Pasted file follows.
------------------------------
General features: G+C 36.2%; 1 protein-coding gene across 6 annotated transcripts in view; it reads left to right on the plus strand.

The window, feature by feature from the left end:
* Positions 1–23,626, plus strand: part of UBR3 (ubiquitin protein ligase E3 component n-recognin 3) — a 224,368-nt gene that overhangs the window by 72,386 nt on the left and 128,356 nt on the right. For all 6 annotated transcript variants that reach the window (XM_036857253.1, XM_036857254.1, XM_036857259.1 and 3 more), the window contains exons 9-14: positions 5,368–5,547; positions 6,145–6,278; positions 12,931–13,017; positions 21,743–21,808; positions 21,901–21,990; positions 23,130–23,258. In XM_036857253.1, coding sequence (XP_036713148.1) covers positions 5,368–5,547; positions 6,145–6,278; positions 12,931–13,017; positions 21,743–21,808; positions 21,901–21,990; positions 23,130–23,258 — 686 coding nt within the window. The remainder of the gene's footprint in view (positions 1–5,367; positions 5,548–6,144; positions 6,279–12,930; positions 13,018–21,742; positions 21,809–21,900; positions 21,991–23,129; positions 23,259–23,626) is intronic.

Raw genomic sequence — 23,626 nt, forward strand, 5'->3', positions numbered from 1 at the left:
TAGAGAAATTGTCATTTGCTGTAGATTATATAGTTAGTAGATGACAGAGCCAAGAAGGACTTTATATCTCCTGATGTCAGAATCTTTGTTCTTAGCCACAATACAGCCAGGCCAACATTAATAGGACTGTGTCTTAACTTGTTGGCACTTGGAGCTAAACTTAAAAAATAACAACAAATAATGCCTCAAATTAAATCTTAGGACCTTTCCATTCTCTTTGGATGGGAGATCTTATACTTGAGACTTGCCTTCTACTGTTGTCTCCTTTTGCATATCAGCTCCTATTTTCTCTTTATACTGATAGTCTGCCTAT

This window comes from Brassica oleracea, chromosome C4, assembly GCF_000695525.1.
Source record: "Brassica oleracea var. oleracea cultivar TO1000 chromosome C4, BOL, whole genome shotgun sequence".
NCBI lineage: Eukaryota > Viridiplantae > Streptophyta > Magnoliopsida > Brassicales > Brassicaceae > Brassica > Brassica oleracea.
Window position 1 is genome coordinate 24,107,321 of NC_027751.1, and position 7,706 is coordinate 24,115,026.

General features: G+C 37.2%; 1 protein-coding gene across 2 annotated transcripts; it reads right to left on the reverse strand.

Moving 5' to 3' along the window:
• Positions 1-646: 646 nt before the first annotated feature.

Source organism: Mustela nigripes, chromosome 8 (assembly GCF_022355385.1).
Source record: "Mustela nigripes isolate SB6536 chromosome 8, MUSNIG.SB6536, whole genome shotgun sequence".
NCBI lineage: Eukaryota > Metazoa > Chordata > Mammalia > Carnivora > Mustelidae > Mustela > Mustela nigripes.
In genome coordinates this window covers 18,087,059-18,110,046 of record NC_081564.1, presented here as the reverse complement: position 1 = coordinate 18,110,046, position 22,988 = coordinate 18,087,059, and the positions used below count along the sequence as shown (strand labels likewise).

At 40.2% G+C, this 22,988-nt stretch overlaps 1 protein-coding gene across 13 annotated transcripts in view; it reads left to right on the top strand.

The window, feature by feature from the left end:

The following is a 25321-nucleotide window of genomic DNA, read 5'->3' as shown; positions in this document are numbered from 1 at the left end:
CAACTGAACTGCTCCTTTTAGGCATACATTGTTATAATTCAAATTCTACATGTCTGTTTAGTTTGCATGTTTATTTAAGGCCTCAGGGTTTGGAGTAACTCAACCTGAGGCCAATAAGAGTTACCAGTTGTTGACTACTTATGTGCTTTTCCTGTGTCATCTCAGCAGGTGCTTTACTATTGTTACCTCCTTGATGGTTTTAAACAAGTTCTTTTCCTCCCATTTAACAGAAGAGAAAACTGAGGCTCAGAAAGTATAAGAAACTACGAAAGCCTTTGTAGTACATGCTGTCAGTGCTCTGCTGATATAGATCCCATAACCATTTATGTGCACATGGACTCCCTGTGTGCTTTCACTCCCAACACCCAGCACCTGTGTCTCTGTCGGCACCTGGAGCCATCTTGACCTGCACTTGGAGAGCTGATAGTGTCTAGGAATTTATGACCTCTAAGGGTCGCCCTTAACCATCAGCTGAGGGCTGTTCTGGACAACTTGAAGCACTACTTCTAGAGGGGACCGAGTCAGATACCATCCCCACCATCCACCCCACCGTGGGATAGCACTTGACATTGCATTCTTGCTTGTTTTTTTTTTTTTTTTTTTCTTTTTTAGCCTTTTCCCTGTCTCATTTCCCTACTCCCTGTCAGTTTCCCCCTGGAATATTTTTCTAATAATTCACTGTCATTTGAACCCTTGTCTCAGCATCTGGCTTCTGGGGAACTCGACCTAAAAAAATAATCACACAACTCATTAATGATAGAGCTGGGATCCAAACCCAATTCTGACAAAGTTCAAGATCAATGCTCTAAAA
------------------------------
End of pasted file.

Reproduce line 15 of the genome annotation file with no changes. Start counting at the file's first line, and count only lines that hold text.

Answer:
NCBI lineage: Eukaryota > Metazoa > Chordata > Mammalia > Carnivora > Mustelidae > Mustela > Mustela nigripes.